He would simply have to tell her he was not ready to leave. That should be easy enough. Regardless of what he had told Ms. Zoe, he always got his way—unless it did not matter. This, however, mattered—mattered deeply; it was absolutely essential he finish The Game.

But what could he tell Mother Dear to keep her at a distance?

And should they talk in private or should Ms. Zoe be present?

His earlier tantrum, no doubt, had gotten the old nun worried; she had confirm his morbid state. How, then, to use that as a means for gaining time—time to work on Melanie?

Julian plotted as he walked. The snow compacted underfoot. Upon reaching the nun's quarters, he heard the chapel bell toll twice. He knocked and entered.

"Punctual as usual."

"I said I'd be here. Here I am."

"You still sound angry, Julian. Are you?"

"Yes. I'm missing Melanie's lesson."

"Oh, I am sorry. I had forgotten, or I would have suggested another…"

"Skip it. Let's get this over with, shall we?"

Sister Zoe retreated behind her desk, picked up the telephone and dialed.

"Mrs. Filomena Papp, please…"

 

"No. It's Sister Zoe. Your son's here with me, though. Just a second, I'll put him on."

She offered Julian the receiver.

He did not hesitate. In fact, he veritably snatched the phone from her hand.

"Hello, Mother Dear. I'm fine. Don't come. Goodbye."

He clamped his hand over the mouthpiece and spoke to the nun.

"Always keep things short and sweet, do Mother and I… She's now protesting that I'm cruel… and that after having traveled all this way…"

He stopped to glower at Sister Zoe.

"Where is she?"

"Payson."

"Where the hell is that?"

"Julian, talk to your mother. When she heard that you were missing…"

"Right. Sorry, mom. Sister Judas has just informed me that you're practically in town. Payson, is it?… Fifty, sixty miles away… Hm, hm. 'Goddamn snow.'" His hand again covered up the mouthpiece. "She's frantic about my quoting her within your hearing."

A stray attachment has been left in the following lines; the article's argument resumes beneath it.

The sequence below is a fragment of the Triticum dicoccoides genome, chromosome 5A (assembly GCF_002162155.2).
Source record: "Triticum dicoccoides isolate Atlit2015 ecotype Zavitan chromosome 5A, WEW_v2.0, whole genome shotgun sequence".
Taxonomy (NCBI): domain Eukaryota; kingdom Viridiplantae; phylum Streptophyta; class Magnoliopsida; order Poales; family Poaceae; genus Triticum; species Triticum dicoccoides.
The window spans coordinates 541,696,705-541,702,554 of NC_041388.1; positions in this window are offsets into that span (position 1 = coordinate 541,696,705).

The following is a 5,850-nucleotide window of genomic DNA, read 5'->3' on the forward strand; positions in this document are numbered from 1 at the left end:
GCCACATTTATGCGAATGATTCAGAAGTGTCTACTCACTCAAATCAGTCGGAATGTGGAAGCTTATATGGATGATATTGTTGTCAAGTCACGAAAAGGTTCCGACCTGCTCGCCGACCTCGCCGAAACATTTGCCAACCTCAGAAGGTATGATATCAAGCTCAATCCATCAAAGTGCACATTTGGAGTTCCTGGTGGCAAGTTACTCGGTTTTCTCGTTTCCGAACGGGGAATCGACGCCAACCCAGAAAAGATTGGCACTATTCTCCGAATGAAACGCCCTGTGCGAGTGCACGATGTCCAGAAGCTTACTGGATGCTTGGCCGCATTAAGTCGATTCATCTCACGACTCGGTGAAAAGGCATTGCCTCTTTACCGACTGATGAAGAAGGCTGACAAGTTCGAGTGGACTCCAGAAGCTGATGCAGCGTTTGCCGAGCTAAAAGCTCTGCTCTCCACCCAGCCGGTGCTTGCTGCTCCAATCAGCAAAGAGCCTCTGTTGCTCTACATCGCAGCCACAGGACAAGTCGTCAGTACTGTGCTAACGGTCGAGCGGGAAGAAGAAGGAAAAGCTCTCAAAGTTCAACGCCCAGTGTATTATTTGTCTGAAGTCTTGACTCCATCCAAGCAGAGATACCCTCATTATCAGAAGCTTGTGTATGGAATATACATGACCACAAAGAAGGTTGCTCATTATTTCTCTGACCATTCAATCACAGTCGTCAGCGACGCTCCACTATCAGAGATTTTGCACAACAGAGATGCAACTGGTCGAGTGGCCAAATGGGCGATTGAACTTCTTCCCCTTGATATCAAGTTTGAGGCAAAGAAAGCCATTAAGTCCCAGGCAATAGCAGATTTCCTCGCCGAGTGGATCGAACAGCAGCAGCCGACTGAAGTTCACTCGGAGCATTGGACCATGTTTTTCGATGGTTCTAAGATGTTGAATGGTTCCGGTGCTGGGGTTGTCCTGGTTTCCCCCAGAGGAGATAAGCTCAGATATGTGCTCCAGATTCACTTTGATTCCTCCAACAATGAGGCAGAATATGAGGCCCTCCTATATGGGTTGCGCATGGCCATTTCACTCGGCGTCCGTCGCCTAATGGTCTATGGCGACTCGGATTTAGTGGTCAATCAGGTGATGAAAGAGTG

"Would you like some privacy?"

"No, no. I'll edit." He addressed his mother. "I'll give her only an expurgated version. So, what's up?"

He listened quietly for a moment.

If only the nun could see his eyes, but with his glasses on—and with his usual deadpan expression—his face proved unreadable. She would have to depend on scraps he tossed her, and on their conversation afterward.

"She's expressing doubts, now, about your competence, Ms. Zoe. She's in a bit of a snit about my 'sabbatical.' Should I bail you out?"

"No, Mother. The fault was mine not hers."

He grinned sardonically.

"I took a walk, was all. Got lost. It started to snow. I found a cabin. What's to tell; I rode out the storm in style—the place had all the creature comforts."

The nun had expected as much, and wondered at Julian's withholding this account. She watched him closely, aware more than ever before, of a chess player's machinations.

"Oh, oh. She's asking about my seizures. Treacherous footing here, Ms. Zoe."

"Yes, Mother. I cannot tell a lie; I've had one recently. Again, my fault. I've been remiss in popping the pills. They give me nightmares—or so I thought. Ms. Zoe has been trying to convince me to the contrary."

"She wants to speak to you when we're finished, Ms. Zoe. Don't forget how generous I have been."

"Yes, Mother… Yes, Mother."

Sister Zoe felt a pang of guilt. Julian was drawing her into his own conspiracy. He was enjoying himself; it was obvious. Why? Because Julian, it was apparent, had total control.

Then suddenly he changed. He turned aside as he spoke. His tone grew less abrasive.

"She's just a patient here."

 

"No, she's just a kid. Amnesia victim."

 

"Yes, she's pretty—if you're into baldness and pedophilia."

 

"As a bat. A little fuzz is all."

 

"I didn't say. None of us know. I'd guess thirteen. What is this? Drop it."

"I'm getting the third degree about Melanie."

"Listen, Ma. I think you'd better go back home."

 

"That's right, without your baby boy."

 

"I know you're close, but I've been feeling kind of down."

 

"All right… All right… But not before. Okay?"

 

"Fine. I'll tell her."

"Mother Dear wants to wait it out, in case I change my mind when the roads are finally cleared. I said okay."

14. h4!...........

 

1.e4           
2. Nf3
3. Bc4
4. b4
5. c3
6. d4
7. 0 - 0
8. Qb3
9. Nxc3
10. Nd5!
11. exd5
12. Nxe5
13. Bb2
14.
h4!
15. 
16.
17.
0e5          
0Nc6
0Bc5
0Bxb4
0Ba5
0exd4
0dxc3
0Qe7
0Nf6?
0Nxd5
0Ne5
0Qxe5
0Qg5
0
0
0
0

"Okay with you?"

The nun considered. It would buy a little more time.

"Okay with me.

14...........Qxh4

 

1.e4           
2. Nf3
3. Bc4
4. b4
5. c3
6. d4
7. 0 - 0
8. Qb3
9. Nxc3
10. Nd5!
11. exd5
12. Nxe5
13. Bb2
14. h4!
15. 
16. 
17
0e5          
0Nc6
0Bc5
0Bxb4
0Ba5
0exd4
0dxc3
0Qe7
0Nf6?
0Nxd5
0Ne5
0Qxe5
0Qg5
0
Qxh4
0
0
0

"Agreed."

"I have to go now, Mom. Goodbye."

He held out the phone. Sister Zoe could hear Filomena talking to the air.

"I leave it to you, Ms. Zoe, to corroborate my misgivings. If you'll excuse me?"

"Julian, wait." She took up the phone. "Mrs. Papp, this is Sister Zoe again. Hold on."

But Julian was already out the door, hurrying back to his pupil.

 

 

Upon returning to his room, he found the note from Melanie waiting.

MxJ and JxM

Now that should prove an interesting exchange.

 

Some people...

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